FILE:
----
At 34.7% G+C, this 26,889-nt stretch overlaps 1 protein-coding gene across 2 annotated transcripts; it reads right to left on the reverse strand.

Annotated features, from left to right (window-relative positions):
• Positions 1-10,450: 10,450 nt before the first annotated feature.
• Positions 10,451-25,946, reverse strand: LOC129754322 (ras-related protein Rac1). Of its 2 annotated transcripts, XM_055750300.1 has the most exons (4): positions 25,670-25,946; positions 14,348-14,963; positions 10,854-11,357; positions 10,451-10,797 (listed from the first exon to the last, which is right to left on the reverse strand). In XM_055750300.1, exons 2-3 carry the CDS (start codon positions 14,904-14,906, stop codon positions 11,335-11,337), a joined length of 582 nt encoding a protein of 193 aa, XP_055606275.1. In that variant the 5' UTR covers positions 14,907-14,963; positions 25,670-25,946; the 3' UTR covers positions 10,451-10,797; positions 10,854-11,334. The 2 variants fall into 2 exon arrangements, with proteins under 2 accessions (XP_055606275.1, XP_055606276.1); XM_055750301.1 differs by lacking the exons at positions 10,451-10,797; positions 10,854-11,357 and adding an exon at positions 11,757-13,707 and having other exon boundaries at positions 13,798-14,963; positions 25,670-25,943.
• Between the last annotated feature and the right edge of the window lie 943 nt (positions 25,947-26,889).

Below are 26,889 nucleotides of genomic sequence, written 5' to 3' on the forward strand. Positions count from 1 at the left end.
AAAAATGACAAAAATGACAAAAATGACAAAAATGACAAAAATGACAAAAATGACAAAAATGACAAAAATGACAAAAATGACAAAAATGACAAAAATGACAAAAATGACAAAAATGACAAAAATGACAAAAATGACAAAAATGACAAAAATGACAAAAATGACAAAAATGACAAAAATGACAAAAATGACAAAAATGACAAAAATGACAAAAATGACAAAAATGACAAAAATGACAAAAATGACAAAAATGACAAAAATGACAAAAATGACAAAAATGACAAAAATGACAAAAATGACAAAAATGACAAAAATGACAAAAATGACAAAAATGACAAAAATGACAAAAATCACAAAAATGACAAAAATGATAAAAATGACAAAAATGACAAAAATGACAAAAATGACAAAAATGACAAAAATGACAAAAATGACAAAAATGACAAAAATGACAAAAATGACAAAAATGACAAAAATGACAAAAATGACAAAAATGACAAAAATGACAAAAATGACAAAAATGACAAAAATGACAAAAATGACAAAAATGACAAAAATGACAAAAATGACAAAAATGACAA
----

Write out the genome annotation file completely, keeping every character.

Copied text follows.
At 34.7% G+C, this 26,889-nt stretch overlaps 1 protein-coding gene across 2 annotated transcripts; it reads right to left on the reverse strand.

Annotated features, from left to right (window-relative positions):
• Positions 1-10,450: 10,450 nt before the first annotated feature.
• Positions 10,451-25,946, reverse strand: LOC129754322 (ras-related protein Rac1). Of its 2 annotated transcripts, XM_055750300.1 has the most exons (4): positions 25,670-25,946; positions 14,348-14,963; positions 10,854-11,357; positions 10,451-10,797 (listed from the first exon to the last, which is right to left on the reverse strand). In XM_055750300.1, exons 2-3 carry the CDS (start codon positions 14,904-14,906, stop codon positions 11,335-11,337), a joined length of 582 nt encoding a protein of 193 aa, XP_055606275.1. In that variant the 5' UTR covers positions 14,907-14,963; positions 25,670-25,946; the 3' UTR covers positions 10,451-10,797; positions 10,854-11,334. The 2 variants fall into 2 exon arrangements, with proteins under 2 accessions (XP_055606275.1, XP_055606276.1); XM_055750301.1 differs by lacking the exons at positions 10,451-10,797; positions 10,854-11,357 and adding an exon at positions 11,757-13,707 and having other exon boundaries at positions 13,798-14,963; positions 25,670-25,943.
• Between the last annotated feature and the right edge of the window lie 943 nt (positions 25,947-26,889).

Below are 26,889 nucleotides of genomic sequence, written 5' to 3' on the forward strand. Positions count from 1 at the left end.
AAAAATGACAAAAATGACAAAAATGACAAAAATGACAAAAATGACAAAAATGACAAAAATGACAAAAATGACAAAAATGACAAAAATGACAAAAATGACAAAAATGACAAAAATGACAAAAATGACAAAAATGACAAAAATGACAAAAATGACAAAAATGACAAAAATGACAAAAATGACAAAAATGACAAAAATGACAAAAATGACAAAAATGACAAAAATGACAAAAATGACAAAAATGACAAAAATGACAAAAATGACAAAAATGACAAAAATGACAAAAATGACAAAAATGACAAAAATGACAAAAATGACAAAAATGACAAAAATGACAAAAATGACAAAAATCACAAAAATGACAAAAATGATAAAAATGACAAAAATGACAAAAATGACAAAAATGACAAAAATGACAAAAATGACAAAAATGACAAAAATGACAAAAATGACAAAAATGACAAAAATGACAAAAATGACAAAAATGACAAAAATGACAAAAATGACAAAAATGACAAAAATGACAAAAATGACAAAAATGACAAAAATGACAAAAATGACAAAAATGACAAAAATGACAA